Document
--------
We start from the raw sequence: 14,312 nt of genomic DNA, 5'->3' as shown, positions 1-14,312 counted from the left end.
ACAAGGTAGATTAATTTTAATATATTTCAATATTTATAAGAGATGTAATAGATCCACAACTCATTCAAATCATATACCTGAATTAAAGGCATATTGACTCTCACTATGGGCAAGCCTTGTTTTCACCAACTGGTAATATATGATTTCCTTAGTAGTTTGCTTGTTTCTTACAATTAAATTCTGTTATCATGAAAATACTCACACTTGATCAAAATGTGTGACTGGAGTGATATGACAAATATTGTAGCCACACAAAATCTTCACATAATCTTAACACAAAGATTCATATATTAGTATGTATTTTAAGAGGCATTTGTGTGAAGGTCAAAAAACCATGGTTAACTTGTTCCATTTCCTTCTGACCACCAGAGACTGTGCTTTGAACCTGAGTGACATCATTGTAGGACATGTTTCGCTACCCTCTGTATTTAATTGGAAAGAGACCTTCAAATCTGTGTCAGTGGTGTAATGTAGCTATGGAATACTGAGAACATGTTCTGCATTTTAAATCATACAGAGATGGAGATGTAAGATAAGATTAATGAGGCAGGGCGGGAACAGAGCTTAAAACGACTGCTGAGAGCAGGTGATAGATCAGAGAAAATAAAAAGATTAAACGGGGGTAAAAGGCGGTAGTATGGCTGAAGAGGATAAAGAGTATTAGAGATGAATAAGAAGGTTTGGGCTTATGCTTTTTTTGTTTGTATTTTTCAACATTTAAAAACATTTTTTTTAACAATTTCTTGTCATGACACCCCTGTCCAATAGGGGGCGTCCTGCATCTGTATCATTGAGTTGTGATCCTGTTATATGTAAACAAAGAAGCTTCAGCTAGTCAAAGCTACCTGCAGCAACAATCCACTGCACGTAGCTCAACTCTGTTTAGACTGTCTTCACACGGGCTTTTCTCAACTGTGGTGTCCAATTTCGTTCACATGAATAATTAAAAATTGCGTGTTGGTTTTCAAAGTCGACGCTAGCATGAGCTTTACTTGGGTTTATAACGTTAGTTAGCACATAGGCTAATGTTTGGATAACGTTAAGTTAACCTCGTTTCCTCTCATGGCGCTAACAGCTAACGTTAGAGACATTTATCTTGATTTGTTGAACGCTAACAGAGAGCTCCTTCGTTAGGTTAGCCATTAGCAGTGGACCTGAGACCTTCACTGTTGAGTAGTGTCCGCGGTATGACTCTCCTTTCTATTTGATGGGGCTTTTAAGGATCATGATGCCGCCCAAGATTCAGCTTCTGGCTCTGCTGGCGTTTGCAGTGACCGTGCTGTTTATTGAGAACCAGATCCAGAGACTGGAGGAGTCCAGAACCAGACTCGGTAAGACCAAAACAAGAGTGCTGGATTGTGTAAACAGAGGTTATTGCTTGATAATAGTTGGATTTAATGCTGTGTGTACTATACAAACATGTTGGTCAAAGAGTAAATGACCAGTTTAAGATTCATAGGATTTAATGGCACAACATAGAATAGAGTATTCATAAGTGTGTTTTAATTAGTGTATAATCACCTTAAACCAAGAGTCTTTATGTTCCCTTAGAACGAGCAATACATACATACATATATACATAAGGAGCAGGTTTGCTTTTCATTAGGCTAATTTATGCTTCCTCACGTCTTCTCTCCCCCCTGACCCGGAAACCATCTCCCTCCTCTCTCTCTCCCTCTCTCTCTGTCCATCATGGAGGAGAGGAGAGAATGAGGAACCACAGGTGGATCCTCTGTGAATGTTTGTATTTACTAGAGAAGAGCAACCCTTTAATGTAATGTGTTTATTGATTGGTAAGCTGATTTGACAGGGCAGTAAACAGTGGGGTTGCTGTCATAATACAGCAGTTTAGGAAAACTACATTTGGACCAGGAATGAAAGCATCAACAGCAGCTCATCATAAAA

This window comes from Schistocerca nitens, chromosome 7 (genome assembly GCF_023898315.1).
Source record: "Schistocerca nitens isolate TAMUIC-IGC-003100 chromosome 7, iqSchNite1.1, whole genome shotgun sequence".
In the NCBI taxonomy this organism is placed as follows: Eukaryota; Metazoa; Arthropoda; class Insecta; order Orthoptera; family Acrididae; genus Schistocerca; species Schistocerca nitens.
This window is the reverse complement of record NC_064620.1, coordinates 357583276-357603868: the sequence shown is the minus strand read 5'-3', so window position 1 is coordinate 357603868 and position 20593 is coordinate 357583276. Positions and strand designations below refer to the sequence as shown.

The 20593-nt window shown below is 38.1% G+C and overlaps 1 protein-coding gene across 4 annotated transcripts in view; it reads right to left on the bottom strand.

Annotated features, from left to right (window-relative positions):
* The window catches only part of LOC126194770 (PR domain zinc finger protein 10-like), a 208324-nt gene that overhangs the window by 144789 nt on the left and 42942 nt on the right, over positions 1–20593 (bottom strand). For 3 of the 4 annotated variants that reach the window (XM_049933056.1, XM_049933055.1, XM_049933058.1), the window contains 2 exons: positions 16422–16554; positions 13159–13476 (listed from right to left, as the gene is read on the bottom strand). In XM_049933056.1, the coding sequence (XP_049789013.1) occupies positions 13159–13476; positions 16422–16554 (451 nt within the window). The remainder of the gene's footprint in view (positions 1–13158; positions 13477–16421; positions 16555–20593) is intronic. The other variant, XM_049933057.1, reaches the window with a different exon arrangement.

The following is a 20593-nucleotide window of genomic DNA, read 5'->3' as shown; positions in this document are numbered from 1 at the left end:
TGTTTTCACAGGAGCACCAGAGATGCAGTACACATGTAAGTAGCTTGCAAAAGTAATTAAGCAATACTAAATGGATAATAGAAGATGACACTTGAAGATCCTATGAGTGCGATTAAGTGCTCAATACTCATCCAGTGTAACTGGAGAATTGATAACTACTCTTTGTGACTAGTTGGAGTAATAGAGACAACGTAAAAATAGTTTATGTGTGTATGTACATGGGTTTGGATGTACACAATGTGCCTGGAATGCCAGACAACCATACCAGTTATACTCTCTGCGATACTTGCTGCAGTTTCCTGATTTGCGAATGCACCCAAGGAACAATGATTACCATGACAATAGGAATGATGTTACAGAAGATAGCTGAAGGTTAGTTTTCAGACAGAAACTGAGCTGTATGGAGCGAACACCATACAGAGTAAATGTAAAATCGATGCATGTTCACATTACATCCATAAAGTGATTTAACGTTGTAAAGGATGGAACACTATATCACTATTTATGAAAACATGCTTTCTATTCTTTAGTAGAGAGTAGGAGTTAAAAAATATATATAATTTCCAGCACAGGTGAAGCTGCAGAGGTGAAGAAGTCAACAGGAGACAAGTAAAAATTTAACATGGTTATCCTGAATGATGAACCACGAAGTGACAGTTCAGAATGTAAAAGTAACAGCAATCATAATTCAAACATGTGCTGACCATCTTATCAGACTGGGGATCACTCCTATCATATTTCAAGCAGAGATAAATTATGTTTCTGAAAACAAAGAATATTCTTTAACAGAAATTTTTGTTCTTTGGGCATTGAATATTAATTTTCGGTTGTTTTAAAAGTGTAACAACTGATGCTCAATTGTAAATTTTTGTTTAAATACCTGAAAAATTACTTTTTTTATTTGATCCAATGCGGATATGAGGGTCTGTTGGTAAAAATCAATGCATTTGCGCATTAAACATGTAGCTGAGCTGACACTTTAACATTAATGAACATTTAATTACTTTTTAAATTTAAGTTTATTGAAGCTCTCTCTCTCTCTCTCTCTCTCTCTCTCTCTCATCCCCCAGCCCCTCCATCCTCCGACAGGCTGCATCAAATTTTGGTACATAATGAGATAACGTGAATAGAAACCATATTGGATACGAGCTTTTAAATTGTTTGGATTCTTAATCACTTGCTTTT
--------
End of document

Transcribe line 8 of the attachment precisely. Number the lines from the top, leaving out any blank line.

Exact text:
Annotated features, from left to right (window-relative positions):